And not to further tarnish the record’s name, but not only is the audio material a bit thin, but the visuals are a stretch, too. Duran Duran didn’t tour for this record, and promotional appearances were slim. (Even a third music video for “First Impression,” after the clips for “Violence of Summer” and the excellent “Serious,” was cancelled in the middle of shooting.) The DVD has become a prerequisite for these Duran reissues; what could be lurking in the vaults that would justify the existence of such a thing?

Solution? Either slim down the volume to two CDs of semi-decent material or try to pad it out and accept the losses.

Duran Duran (The Wedding Album) (Capitol, 1993)

The pros: Though this author has always felt that The Wedding Album had great tracks without ever adding up to a great album, a reissue would certainly be welcome. For one thing, not only is there enough rich material to port over from the Singles box, but there’s plenty of it that didn’t make the cut. Three non-LP tracks – “Falling Angel,” “Time for Temptation” and “Stop Dead” – were conspicuously absent from the box, as was a new remix of then-rarely heard early cut “To the Shore” (sadly left off the deluxe edition of the self-titled record) and the full version of the No Ordinary Tour live EP. Video content is rampant, too – not only did the members of Duran Duran make a good amount of videos and promotional appearances at the time, but one of the holiest of grails for Duranies could be included: the band’s 1993 performance on MTV Unplugged (the whole tour, in fact, stressed acoustic and orchestral arrangements).

The cons: Admittedly, not a whole lot: there are enough hits to draw in more casual fans willing to pay for a deluxe set, and plenty of goodies to get older fans to open their wallets again.

Solution? The Wedding Album would work as a two-CD set with DVD, without fail.

Thank You (Capitol, 1995)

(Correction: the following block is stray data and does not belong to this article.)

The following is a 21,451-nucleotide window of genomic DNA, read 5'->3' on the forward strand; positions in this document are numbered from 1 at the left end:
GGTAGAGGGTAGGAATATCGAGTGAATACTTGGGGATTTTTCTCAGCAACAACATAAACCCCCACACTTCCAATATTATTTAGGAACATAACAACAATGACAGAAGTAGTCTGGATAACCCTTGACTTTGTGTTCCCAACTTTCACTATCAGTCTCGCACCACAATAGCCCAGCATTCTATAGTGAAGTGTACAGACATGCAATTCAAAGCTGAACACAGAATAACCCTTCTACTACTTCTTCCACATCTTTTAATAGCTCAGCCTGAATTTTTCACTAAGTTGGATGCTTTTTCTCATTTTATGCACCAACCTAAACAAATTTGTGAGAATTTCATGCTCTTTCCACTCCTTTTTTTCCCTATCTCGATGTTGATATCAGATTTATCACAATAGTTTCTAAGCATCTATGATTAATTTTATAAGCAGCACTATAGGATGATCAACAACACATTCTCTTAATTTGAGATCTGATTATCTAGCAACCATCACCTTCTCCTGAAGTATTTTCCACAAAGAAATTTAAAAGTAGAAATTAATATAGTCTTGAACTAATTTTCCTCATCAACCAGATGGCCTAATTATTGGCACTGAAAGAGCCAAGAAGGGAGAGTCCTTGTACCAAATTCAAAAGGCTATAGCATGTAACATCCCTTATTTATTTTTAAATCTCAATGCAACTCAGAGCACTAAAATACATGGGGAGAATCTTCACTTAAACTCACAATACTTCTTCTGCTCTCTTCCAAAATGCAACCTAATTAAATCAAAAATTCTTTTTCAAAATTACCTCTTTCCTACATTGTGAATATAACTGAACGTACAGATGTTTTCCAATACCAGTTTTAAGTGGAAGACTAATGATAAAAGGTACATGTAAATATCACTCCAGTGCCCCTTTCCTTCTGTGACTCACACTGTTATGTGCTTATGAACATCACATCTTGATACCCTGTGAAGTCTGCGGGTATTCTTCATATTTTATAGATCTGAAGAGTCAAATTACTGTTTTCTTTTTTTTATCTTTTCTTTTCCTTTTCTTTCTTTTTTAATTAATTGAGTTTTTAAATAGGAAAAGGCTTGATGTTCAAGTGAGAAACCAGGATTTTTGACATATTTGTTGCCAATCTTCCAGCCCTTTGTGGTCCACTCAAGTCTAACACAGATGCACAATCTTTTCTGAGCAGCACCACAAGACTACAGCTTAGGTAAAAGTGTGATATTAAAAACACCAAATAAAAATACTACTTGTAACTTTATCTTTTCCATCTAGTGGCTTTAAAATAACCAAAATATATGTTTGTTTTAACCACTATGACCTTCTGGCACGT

The pros: While this set is another of the (sadly) many misfires Duran Duran released in the 1990s, Thank You at least has the blessing/curse of being interesting. For a New Wave band so consciously influenced by CHIC and Roxy Music, it’s certainly a surprise to see the band cover artists a generation removed (The Doors, Bob Dylan, Led Zeppelin, Sly and The Family Stone) or drawing from the rap genre as heavily (their cover of Grandmaster Flash and The Furious Five’s “White Lines” was released as a single). There’s enough as much here to pique your interest as there is to make you cringe, and as far as latter-day Duran Duran goes, that’s a compliment.

There are a few rarities in hiding should Thank You get a deluxe revisitation: in addition to many B-sides (Neil Young’s “The Needle and the Damage Done,” the import-only cover of David Bowie’s “Diamond Dogs”) or alternate takes (this record went through mix after mix – the band couldn’t decide between versions of “I Want to Take You Higher” and thus included both on the final LP), there are a couple of great known outtakes, including the band’s take on T. Rex’s “Jeepster” (which, like a few other tunes on the record, featured the brief return of original drummer Roger Taylor) and a rawer remix of “White Lines.”

The cons: Again we have the issue of padding out what many see as a total dud. And touring was much lighter this time around, limited to radio station festivals and other junk, making live footage a stretch. There is one DVD extra that would be a sight, however: the album’s original electronic press kit, in which Lou Reed unironically sang the praises of the band’s cover of his “Perfect Day.”

Solution: A two-disc set with DVD could work, assuming there was enough to pad out the DVD.

Even if reissuing the last three Duran Duran albums in the EMI catalogue fluctuates between mildly and rather interesting, it would at least be a fitting reward for this fantastic dance-rock group of the ’80s to get the red carpet treatment that all popular, well-received bands deserve. If they do, though, they should probably avoid burning fans as gracelessly by brickwalling these original albums.

What do you think, dear reader? Should these last Duran albums (and, to a point, EMI) deserve another chance or is it best to let things lay quiet for awhile?


  1. says

    I wouldn’t have even reissued “Notorious” or “Big Thing”. So needless to say, I see no reason for Duran’s Nineties-era output to get any kind of reissue treatment.

    • says

      I’d agree, had they thrown the other remixes from Notorious and the live Duran Goes Dutch EP into the second singles box. Same goes for most of the tracks I mentioned above (particularly the French promo remix of “Violence” and the B-sides from The Wedding Album).